Publisher's Note:  

Everyone in town thinks Meg is volatile and dull-witted and that her younger brother Charles Wallace is dumb. People are also saying that their father has run off and left their brilliant scientist mother. Spurred on by these rumors, Meg and Charles Wallace, along with their new friend Calvin, embark on a perilous quest through space to find their father. In doing so they must travel behind the shadow of an evil power that is darkening the cosmos, one planet at a time.

Young people who have trouble finding their place in the world will connect with the "misfit" characters in this provocative story. This is no superhero tale, nor is it science fiction, although it shares elements of both. The travelers must rely on their individual and collective strengths, delving deep into their characters to find answers.

A classic since 1962, Madeleine L'Engle's A Wrinkle in Time is sophisticated in concept yet warm in tone, with mystery and love coursing through its pages. Meg's shattering yet ultimately freeing discovery that her father is not omnipotent provides a satisfying coming-of-age element. Readers will feel a sense of power as they travel with these three children, challenging concepts of time, space, and the power of good over evil.

A Wrinkle in Time

by Madeleine L'Engle

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Overall Review:  

A Wrinkle in Time is the epitome of children’s fantasy.  It is shrouded in mystery and magic and even an intergalactic rescue!  The story is fast paced and intelligent and the characters are endearing.   Mrs. Whatsit, Mrs. Who, and Mrs. Which have to be some of the strangest names for characters ever thought up, but they are among my favorite characters of all time!  They are different and strange; mystical and powerful; and sometimes very silly!   Charles Wallace is sweet and intelligent.  He not only uses his brain, but he has common sense as well.  Meg is bungling and awkward and full of faults—but that is, funny as it may sound, her saving grace.  Calvin is smart and popular, yet lonely…until he finds Charles Wallace and Meg and the trio of old ‘ladies’.  They all come together with one purpose in mind:  To thwart the Black Thing and save the father of Meg and Charles!  There is so much packed into this little novel.  There are stories and quotes from Mrs. Who that are cryptic but meaningful.  We have lessons on time travel—all the dimensions are explained (with pictures!) to the children in a way that we can all understand and remember; and all the while, we aren’t bogged down by so much information, but kept intrigued by the mysteriousness of it all.  A beautiful portrayal of good vs evil and of what lengths we will go to save the ones we love!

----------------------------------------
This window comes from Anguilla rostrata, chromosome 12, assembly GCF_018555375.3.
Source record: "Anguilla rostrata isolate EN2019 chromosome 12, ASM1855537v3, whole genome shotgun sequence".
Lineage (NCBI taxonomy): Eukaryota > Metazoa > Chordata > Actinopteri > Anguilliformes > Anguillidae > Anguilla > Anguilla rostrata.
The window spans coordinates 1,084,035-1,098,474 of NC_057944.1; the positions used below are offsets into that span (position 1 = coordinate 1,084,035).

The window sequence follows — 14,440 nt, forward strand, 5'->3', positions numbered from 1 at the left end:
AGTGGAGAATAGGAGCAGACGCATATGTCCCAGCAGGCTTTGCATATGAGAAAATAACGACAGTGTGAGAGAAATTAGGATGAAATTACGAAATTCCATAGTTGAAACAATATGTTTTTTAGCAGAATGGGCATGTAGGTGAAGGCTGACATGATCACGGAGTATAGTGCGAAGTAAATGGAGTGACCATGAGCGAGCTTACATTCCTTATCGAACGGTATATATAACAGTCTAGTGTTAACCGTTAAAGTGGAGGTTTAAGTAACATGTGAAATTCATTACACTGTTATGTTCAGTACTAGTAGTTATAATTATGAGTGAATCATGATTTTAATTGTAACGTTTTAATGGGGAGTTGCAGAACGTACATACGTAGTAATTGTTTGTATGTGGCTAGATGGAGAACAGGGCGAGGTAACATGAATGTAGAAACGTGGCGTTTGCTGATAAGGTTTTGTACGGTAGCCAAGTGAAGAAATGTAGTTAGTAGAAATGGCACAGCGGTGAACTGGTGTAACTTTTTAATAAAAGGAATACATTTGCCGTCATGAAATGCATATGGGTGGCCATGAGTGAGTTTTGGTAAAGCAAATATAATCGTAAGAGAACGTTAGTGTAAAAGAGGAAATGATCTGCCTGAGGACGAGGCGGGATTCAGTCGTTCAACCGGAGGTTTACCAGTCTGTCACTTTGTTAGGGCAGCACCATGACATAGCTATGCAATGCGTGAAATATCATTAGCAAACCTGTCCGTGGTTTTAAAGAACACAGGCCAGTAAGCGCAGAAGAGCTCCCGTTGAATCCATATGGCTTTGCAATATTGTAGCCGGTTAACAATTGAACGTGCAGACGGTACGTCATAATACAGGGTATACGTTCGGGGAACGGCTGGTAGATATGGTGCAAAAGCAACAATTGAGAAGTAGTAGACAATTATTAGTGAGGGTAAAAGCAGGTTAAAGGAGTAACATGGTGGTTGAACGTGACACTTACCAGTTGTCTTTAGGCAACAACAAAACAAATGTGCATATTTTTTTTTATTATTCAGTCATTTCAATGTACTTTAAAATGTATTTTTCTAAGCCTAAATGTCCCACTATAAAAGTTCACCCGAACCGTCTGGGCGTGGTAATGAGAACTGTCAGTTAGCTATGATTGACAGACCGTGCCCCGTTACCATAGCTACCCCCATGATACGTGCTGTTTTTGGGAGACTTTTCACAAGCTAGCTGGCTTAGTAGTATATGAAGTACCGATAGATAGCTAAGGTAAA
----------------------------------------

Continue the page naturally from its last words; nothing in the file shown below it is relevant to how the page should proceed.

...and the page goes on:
Content Analysis:  

The violence consists of a few characters tackling other characters in order to help them, and some characters hitting others (mostly during tantrums of sorts).  On the Dark Planet, if people even get sick they are ‘put to sleep’ (killed).  This is only mentioned in passing and is not elaborated upon. 


There are only 2 or 3 uses of profanity, and they are mild.  I read this out loud to my small children and they really enjoyed it!

Mature Subject Matter:  

The main theme of this book has to do with good fighting evil, and overcoming all odds to save our loved ones.  With this comes a few thing to ‘talk about’ such as the loneliness of being different (and yet the importance of individuality!), love within a family, and fighting against evil.  IT (the ‘boss’ of the evil) is scary and sort of creepy—not just its physical aspect, but that it tries to confuse and take over.  The Black Thing is also a scary concept.  The idea of a Dark Planet (one who has given in to the Black Thing) may be a little disturbing. 

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Reviewed By Emily
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